The rendering is done entirely in the constructors for the ---Render nested classes, taking advantage of the fact that chaining is always performed for constructors. The user needs only to supply a protected virtual function MakeRender which returns a renderer reference of the required type. The fact that the user only declares the MakeRender function more or less forces them to produce an instance of the class, and keeps them from doing render work outside of the constructor (which would defeat the purpose).

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@sid please review this, I'd like your feedback. –  Wug Jun 20 '13 at 16:01
    
This seems like achieving exactly what I was trying to achieve. Though the solution isn't as smooth as I was expecting, but it's good to know that C++ has a solution for my problem. Trust in C++ restored –  chunkyguy Jun 20 '13 at 16:14
    
I'm posting my version of your approach, twisted to fit my exact needs, just for reference pastebin.com/usdYr6dV –  chunkyguy Jun 20 '13 at 16:37

Per this question (Can I call a base class's virtual function if I'm overriding it?), change your definitions like so:

class Sprite : public ImageView{
public:
protected:
    void render(){
        ImageView::render(); // this calls the superclass' virtual method
        std::cout << "Sprite:render" << std::endl;
    }
};
share|improve this answer
    
Actually, that is the thing I'm trying to avoid. I know might sound crazy, but I just want to know if it's possible to achieve the result without explicitly calling superclass's methods? –  chunkyguy Jun 20 '13 at 15:15
    
It isn't, you must do it explicitly. You could force this behavior by calling each method from Render() but this doesn't really avoid the problem, just moves it somewhere else. –  Wug Jun 20 '13 at 15:15
    
Ah! OK, thanks! I'll will keep watching for answers some more time, then I'll mark this answer as correct :) –  chunkyguy Jun 20 '13 at 15:18
    
s/superclass/base class/, s/method/member function/... someone's got proper C++ terminology to learn. –  Griwes Jun 20 '13 at 16:21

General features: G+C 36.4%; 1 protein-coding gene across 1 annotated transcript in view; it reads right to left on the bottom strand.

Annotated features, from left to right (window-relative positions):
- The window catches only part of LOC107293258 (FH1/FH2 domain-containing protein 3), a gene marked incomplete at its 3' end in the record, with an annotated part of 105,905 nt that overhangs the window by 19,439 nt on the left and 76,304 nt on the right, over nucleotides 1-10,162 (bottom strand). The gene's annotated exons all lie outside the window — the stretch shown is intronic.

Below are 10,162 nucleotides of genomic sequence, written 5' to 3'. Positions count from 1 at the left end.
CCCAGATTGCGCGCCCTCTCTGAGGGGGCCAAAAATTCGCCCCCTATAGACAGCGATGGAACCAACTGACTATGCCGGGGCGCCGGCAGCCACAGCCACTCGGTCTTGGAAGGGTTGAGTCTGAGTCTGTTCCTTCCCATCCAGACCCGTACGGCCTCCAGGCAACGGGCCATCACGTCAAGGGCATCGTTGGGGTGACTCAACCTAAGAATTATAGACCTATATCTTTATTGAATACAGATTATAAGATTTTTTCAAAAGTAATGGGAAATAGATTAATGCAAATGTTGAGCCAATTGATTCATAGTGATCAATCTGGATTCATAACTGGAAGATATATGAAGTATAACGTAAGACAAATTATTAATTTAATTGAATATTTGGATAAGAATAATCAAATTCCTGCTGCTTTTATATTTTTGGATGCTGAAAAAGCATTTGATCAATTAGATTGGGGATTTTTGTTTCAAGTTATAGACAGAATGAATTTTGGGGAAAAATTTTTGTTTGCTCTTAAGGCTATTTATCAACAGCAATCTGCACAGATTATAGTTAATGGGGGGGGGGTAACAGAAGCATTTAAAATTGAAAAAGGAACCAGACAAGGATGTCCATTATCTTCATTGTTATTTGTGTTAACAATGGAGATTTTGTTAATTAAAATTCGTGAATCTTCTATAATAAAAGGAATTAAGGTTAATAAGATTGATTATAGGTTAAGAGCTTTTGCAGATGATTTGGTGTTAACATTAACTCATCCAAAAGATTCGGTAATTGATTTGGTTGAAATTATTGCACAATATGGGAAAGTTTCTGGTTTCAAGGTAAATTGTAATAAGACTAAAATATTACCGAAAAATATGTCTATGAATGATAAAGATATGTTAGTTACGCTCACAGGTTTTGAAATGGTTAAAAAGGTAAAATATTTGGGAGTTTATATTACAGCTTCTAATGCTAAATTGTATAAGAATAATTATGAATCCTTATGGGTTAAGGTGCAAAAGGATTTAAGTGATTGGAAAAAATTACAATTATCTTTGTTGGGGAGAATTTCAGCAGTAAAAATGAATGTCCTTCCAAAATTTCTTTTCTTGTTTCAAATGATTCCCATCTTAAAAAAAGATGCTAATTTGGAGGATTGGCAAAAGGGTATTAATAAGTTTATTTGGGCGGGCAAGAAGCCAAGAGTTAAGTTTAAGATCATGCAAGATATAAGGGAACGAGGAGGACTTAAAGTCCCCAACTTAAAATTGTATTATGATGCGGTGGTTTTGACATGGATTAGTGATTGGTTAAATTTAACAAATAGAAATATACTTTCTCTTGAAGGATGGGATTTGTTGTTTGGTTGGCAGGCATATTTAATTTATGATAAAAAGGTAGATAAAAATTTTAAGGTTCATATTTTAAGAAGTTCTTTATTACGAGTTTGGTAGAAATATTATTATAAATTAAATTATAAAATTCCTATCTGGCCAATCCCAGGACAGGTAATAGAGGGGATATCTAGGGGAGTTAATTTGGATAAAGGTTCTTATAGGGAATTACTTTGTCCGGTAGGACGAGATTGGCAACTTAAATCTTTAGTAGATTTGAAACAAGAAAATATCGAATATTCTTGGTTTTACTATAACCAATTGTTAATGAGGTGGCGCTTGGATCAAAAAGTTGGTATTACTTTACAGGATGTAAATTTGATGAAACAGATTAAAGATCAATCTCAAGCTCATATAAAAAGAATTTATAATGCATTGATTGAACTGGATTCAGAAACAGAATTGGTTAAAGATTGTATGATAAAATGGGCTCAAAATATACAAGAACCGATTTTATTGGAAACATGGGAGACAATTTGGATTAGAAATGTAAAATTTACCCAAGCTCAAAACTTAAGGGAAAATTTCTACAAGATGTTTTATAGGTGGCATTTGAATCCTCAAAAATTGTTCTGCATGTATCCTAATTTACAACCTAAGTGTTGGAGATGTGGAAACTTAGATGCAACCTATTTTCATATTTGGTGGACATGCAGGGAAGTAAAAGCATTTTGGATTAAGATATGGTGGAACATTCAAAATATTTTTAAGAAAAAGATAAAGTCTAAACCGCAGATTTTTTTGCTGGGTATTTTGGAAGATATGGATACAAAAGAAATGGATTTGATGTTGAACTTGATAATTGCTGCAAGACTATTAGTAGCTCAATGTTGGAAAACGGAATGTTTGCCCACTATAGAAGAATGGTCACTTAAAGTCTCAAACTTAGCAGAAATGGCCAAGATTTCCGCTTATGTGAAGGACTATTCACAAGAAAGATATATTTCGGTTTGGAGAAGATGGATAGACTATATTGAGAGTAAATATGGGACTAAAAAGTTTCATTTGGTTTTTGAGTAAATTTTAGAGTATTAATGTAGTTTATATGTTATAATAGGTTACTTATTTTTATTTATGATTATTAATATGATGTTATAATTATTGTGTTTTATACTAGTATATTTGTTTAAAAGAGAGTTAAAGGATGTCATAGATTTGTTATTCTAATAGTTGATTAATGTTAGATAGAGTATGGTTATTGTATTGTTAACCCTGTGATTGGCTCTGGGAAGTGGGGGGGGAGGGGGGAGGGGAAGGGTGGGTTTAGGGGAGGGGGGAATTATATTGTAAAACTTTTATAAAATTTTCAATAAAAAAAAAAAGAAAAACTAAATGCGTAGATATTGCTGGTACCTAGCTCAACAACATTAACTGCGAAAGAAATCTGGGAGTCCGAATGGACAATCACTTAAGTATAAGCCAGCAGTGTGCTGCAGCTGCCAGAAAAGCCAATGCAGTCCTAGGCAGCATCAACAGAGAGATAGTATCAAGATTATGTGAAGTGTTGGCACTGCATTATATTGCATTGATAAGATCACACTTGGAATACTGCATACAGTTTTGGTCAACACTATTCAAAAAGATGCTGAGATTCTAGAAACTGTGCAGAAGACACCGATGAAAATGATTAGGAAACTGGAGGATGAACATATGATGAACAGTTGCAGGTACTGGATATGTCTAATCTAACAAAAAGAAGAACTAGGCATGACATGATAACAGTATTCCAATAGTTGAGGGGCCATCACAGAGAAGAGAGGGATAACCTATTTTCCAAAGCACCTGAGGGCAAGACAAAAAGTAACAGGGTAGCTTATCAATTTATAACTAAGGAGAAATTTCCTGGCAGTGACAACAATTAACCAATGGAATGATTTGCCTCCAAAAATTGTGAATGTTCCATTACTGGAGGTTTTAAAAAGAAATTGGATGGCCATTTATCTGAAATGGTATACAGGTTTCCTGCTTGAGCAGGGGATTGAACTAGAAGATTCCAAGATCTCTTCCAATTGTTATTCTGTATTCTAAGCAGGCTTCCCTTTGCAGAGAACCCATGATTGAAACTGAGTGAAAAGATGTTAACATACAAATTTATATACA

Every language calls them something different. Sub- and super- are complementary prefixes. Java calls member functions methods. I use a lot of languages, it's hard to keep track. At least you'll never hear me say 'Accessor' or 'Mutator'. –  Wug Jun 20 '13 at 16:23

If you want the actions of ImageView::render() to be taken no matter what the derived version says, why not create a private, non-virtual ImageView::base_render() and call it from ImageView::Render() before or after the derived render()?

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ImageView::Render() isn't real, that method is declared in View. Let's pretend that it did exist. This will always call ImageView::render(), but won't call any intermediate render()s if they exist. Say there was a subclass of Sprite, AwesomeSprite. ImageView::Render would thus call ImageView::base_render(), which would call ImageView::render(). Then it would call render(), which resolves to AwesomeSprite::render(), skipping Sprite::render(). You might be able to find a way to make it work with constructors (which do chain like this) but not with ordinary methods. –  Wug Jun 20 '13 at 15:32
    
I was trying to figure out a way where the Render() is only available as public method in View class, and all the derived classes just magically call all the methods up the inheritance chain. But I now realize, that maybe it's not possible with C++, (or with any language) :) –  chunkyguy Jun 20 '13 at 15:32
    
The whole point of inheritance is to be able to selectively override behavior, so there's no way to force it to happen in any implementation of any language I can think of (except for constructors, which do chain this way). –  Wug Jun 20 '13 at 15:33
    
Seriously, just compile the non-virtual inheritance pattern with the template method pattern and you should be good to go. –  Sebastian Redl Jun 20 '13 at 15:38
    
I guess you're suggesting something like this pastebin.com/08ySYBrT It solves the problem, but I was exploring some wild thing with C++, where I don't have to remember calling base class's method explicitly. –  chunkyguy Jun 20 '13 at 15:41

Decorator pattern could help here but again that's not precisely what you are looking for.